“The problem is that copyright law is not intended for the public. It is a law that is unintelligible for anyone other than copyright lawyers. It has these draconian notions that anyone copying something is a pirate. This is just a lot of nonsense. What the Internet has done is put a fundamental strain on copyright law.”
J. Brian Evans, Professor of Geophysics
“It seems ironic that at the instant that digital communication technology has offered universal access to vast stores of information, the globalization and consolidation of the publishing industry and the legal conundrums posed by changing intellectual property laws have placed the traditional partnership of scholars, libraries, and publishers in jeopardy.
A growing number of people suggest that a serious crisis in academic publishing is developing. Perhaps the description as a crisis is overstated, but it is absolutely certain that these relationships are strained and that they will change. The debates about open access publishing, about the economics of publishing, and about fair use of research results have been joined, but the participants have largely been drawn from members of special interest groups.
Each of us within the academic community is a concurrent member of several different constituencies. As authors we want the widest dissemination of our journal articles, books, software, and visual media. As editors, we are genuinely invested in the success of a journal and its publisher. As educators, we wish to have free and flexible access to information to enrich our course materials. And as citizens and recipients of research funds, we are obligated to ensure unhindered access to the fruits of our intellectual endeavors to the widest possible audience.
Thus, as major producers on information, consumers of publications, and responsible and concerned citizens, we who are engaged in the life of the mind should be vigorously involved in the discussions. Yet, these debates have passed largely unnoticed within university. If we choose to remain uninvolved, our opinions will become –well — academic. In some circles, that description has come to mean ‘irrelevant’.”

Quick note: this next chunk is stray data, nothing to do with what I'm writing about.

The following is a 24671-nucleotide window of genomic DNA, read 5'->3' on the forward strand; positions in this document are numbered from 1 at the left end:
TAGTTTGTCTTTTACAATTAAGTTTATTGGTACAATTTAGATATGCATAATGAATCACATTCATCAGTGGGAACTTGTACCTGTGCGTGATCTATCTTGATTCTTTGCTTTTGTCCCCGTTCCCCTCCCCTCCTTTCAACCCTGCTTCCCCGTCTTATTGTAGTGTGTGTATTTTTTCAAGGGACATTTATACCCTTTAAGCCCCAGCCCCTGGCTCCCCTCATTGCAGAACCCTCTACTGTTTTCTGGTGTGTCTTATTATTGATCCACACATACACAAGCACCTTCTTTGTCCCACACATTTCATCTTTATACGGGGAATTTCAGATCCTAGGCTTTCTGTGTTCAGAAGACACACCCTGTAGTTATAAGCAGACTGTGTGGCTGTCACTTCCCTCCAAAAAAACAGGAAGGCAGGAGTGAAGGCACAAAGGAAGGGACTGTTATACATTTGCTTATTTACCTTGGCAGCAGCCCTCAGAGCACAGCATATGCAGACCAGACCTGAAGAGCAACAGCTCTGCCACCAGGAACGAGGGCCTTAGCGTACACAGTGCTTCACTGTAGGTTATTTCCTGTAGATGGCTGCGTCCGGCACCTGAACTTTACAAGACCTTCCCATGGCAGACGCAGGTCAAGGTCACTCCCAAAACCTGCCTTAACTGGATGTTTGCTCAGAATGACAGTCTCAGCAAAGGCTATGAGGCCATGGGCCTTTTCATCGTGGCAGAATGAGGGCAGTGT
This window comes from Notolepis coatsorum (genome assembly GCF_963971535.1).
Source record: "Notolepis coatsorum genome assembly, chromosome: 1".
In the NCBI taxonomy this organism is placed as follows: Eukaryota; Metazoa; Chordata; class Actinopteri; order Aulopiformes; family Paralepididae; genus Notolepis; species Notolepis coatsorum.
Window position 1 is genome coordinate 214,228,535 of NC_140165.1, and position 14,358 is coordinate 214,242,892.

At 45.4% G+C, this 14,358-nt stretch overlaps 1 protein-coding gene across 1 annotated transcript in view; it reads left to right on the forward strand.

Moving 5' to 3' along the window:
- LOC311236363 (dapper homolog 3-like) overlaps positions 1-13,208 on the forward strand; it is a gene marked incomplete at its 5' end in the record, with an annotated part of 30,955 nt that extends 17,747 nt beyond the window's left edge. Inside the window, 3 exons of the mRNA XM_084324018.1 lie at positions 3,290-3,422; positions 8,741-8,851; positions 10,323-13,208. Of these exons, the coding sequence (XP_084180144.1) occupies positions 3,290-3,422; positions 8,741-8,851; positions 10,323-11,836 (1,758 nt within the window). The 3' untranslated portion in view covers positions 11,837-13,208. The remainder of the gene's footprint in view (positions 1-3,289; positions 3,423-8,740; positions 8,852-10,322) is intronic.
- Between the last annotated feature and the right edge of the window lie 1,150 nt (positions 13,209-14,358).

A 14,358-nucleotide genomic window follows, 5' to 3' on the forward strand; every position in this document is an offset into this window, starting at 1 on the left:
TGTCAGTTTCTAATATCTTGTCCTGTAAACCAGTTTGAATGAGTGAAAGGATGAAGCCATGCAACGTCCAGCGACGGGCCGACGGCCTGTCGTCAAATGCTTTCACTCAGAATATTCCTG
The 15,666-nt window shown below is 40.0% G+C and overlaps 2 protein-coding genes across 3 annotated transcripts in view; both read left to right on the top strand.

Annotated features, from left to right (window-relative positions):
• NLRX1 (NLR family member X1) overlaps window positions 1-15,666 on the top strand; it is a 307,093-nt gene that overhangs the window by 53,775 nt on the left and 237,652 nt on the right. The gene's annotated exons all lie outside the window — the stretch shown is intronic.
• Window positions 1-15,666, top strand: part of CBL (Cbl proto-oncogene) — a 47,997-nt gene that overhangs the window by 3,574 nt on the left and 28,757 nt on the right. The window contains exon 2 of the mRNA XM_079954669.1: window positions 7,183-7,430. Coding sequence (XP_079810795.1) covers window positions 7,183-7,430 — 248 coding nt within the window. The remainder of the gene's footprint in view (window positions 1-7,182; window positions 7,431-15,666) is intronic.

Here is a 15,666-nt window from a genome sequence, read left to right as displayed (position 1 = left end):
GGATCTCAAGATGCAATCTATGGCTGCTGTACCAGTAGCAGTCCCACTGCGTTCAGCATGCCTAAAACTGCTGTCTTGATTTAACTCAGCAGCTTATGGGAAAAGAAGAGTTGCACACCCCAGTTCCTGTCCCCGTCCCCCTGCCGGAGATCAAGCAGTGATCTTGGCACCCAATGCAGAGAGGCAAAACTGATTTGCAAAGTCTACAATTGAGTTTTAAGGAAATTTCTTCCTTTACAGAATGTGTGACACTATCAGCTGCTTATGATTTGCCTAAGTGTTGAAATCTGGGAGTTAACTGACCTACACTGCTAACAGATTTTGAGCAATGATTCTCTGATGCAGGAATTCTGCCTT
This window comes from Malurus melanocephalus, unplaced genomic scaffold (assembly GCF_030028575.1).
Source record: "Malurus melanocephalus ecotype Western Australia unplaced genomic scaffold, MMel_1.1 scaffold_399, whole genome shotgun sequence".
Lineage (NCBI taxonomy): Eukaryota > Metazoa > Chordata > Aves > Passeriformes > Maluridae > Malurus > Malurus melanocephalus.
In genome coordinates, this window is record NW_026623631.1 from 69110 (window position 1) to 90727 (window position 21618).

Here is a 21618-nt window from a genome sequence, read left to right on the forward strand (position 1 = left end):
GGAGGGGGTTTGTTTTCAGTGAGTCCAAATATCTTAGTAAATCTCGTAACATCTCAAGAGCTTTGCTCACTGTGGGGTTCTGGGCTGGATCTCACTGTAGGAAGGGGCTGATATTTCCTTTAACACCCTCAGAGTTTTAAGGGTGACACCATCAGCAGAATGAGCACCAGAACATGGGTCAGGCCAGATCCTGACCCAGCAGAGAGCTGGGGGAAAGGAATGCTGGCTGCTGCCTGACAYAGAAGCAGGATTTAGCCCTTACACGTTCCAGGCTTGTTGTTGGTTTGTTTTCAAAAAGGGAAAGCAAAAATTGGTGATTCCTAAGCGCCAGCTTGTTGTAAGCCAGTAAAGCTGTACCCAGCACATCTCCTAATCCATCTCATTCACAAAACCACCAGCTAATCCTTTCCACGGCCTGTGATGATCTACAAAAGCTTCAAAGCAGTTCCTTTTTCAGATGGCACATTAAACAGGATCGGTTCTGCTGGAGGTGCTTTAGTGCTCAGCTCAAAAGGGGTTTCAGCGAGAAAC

Faculty Committee on the Library System
“The pressures on the scholarly communication system are significant and growing. We can no longer guarantee that our future students will have access to the scholarly literature they need. This is not simply a problem for libraries; it is a problem for the academy.”
– from MIT Faculty Newsletter, April/May 2004
Professor Wai Cheng, SAE fellow and Professor of Mechanical Engineering, spoke out against the limitations of digital rights management (DRM) technology being imposed on access to research published by the Society of Automotive Engineers. “It’s a step backwards,” he says. He felt strongly enough about the implications of DRM that he delivered a presentation to the SAE’s Publication Board meeting in April 2007, making a case that the SAE should revoke a new DRM requirement. His presentation resulted in SAE’s immediate stay in implementation of DRM for universities. Professor Cheng has written about his experience with SAE in the Nov/Dec 2007 issue of the faculty newsletter. (More on this) Photo courtesy of OpenCourseWare
Professor Brian Evans, Professor of Geophysics, drafted a resolution in for MIT faculty on open access to research, under the auspices of the Faculty Committee on the Library System. The draft resolution states that “Broad dissemination and rapid, free flow of information is essential to insuring vigorous intellectual debate and efficient progress in any academic field, humanistic, engineering or scientific; is a key ingredient in providing for informed public debate of critical social problems; and is an obligation for researchers receiving public funding” and calls for MIT faculty to “support the general concept of open access, especially for publicly funded research, and recommend the use of the least restrictive copyright agreements, consistent with the academic and commercial intent under which the research was undertaken.” Professor Evans spoke about the resolution an an IAP event in January 2007.